A compromise over Iraq looks imminent in the deadlocked UN Security Council, with Washington about to offer a deal acceptable to council co-members France and Russia.
The deal would enable arms inspectors to start work in Iraq next week backed with only an implicit threat of force, diplomats said. A likely US draft resolution would set in place a two-stage process, convening the Security Council before any military attack on Iraq.
But if the new proposals were designed to win French and Russian backing, US Secretary of State Colin Powell again made it clear the United States was prepared to act without the council’s approval if necessary.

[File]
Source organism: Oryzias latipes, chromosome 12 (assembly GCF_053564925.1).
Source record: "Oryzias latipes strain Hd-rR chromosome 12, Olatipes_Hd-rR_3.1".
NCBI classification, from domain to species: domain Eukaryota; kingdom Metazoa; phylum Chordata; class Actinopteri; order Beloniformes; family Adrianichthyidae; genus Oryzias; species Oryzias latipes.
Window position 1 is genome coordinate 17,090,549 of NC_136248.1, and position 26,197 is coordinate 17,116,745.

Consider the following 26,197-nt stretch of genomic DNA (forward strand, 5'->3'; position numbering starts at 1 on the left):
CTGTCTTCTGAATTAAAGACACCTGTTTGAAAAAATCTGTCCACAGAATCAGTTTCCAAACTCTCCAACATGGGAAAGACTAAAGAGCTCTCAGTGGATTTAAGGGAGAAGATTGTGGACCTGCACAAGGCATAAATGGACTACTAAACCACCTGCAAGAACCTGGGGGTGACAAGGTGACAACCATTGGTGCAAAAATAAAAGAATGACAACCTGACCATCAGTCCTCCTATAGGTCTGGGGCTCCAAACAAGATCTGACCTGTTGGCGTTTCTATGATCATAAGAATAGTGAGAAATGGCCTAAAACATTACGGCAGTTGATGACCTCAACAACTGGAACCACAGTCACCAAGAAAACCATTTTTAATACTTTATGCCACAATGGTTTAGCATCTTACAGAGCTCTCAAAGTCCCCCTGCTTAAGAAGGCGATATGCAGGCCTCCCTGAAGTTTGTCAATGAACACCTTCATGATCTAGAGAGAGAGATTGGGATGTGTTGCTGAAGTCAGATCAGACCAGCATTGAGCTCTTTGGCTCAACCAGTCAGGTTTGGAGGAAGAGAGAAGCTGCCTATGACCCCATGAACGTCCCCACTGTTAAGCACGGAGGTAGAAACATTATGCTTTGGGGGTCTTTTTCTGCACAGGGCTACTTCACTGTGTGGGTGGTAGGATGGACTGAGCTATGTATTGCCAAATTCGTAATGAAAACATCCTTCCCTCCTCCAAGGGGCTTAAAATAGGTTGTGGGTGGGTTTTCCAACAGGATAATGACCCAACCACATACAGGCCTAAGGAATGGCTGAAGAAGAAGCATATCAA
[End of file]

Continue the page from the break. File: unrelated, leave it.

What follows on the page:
“The United States is now operating behind the authority given to the president by a joint resolution of the Congress last week,” he said in New York.
Meanwhile the London think tank, the International Institute for Strategic Studies, predicted in its annual Military Balance report that a US-led war on Iraq was now a probability within the next six months.
Although it may be the eleventh hour in Baghdad the streets teem with humanity. Life goes on under the shadow of the sword. Democracy Now continues its series Iraq Journal, with cyber-reports from Baghdad by Jeremy Scahill and Jackie Soohen.
- Jeremy Scahill, Democracy Now! correspondent in Iraq